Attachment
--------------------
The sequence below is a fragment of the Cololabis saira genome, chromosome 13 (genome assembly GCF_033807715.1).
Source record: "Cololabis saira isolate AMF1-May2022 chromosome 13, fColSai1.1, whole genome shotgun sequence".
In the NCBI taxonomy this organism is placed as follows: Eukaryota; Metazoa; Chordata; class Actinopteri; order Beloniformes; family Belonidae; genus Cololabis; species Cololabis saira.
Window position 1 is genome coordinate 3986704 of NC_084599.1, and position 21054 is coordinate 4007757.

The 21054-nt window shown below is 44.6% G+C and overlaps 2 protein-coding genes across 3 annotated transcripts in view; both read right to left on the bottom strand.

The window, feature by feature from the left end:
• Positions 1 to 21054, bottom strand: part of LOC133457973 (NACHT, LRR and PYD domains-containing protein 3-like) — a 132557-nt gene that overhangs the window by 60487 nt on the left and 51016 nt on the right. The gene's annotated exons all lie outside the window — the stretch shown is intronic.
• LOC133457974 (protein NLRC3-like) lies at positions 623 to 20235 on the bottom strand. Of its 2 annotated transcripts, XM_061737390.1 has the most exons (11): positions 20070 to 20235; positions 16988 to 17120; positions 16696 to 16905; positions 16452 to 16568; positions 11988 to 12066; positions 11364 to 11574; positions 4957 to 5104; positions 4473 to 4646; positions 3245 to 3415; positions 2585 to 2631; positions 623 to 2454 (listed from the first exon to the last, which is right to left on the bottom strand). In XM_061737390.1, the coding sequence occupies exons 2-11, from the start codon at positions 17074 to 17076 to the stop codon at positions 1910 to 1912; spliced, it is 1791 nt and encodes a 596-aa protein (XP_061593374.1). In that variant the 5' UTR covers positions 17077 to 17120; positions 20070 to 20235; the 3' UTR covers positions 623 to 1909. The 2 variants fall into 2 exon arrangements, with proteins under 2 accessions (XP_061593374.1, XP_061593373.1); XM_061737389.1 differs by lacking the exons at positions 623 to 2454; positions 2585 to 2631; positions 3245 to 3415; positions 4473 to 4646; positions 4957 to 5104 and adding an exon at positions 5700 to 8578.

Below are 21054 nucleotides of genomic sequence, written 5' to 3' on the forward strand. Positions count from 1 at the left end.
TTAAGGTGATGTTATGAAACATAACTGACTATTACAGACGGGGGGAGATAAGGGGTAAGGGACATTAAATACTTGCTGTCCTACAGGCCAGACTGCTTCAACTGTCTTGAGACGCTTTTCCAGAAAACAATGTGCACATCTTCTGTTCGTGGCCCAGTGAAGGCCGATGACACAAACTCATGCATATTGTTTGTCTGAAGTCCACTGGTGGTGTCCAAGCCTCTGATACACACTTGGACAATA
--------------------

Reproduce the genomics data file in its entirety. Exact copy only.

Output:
The sequence below is a fragment of the Cololabis saira genome, chromosome 13 (genome assembly GCF_033807715.1).
Source record: "Cololabis saira isolate AMF1-May2022 chromosome 13, fColSai1.1, whole genome shotgun sequence".
In the NCBI taxonomy this organism is placed as follows: Eukaryota; Metazoa; Chordata; class Actinopteri; order Beloniformes; family Belonidae; genus Cololabis; species Cololabis saira.
Window position 1 is genome coordinate 3986704 of NC_084599.1, and position 21054 is coordinate 4007757.

The 21054-nt window shown below is 44.6% G+C and overlaps 2 protein-coding genes across 3 annotated transcripts in view; both read right to left on the bottom strand.

The window, feature by feature from the left end:
• Positions 1 to 21054, bottom strand: part of LOC133457973 (NACHT, LRR and PYD domains-containing protein 3-like) — a 132557-nt gene that overhangs the window by 60487 nt on the left and 51016 nt on the right. The gene's annotated exons all lie outside the window — the stretch shown is intronic.
• LOC133457974 (protein NLRC3-like) lies at positions 623 to 20235 on the bottom strand. Of its 2 annotated transcripts, XM_061737390.1 has the most exons (11): positions 20070 to 20235; positions 16988 to 17120; positions 16696 to 16905; positions 16452 to 16568; positions 11988 to 12066; positions 11364 to 11574; positions 4957 to 5104; positions 4473 to 4646; positions 3245 to 3415; positions 2585 to 2631; positions 623 to 2454 (listed from the first exon to the last, which is right to left on the bottom strand). In XM_061737390.1, the coding sequence occupies exons 2-11, from the start codon at positions 17074 to 17076 to the stop codon at positions 1910 to 1912; spliced, it is 1791 nt and encodes a 596-aa protein (XP_061593374.1). In that variant the 5' UTR covers positions 17077 to 17120; positions 20070 to 20235; the 3' UTR covers positions 623 to 1909. The 2 variants fall into 2 exon arrangements, with proteins under 2 accessions (XP_061593374.1, XP_061593373.1); XM_061737389.1 differs by lacking the exons at positions 623 to 2454; positions 2585 to 2631; positions 3245 to 3415; positions 4473 to 4646; positions 4957 to 5104 and adding an exon at positions 5700 to 8578.

Below are 21054 nucleotides of genomic sequence, written 5' to 3' on the forward strand. Positions count from 1 at the left end.
TTAAGGTGATGTTATGAAACATAACTGACTATTACAGACGGGGGGAGATAAGGGGTAAGGGACATTAAATACTTGCTGTCCTACAGGCCAGACTGCTTCAACTGTCTTGAGACGCTTTTCCAGAAAACAATGTGCACATCTTCTGTTCGTGGCCCAGTGAAGGCCGATGACACAAACTCATGCATATTGTTTGTCTGAAGTCCACTGGTGGTGTCCAAGCCTCTGATACACACTTGGACAATA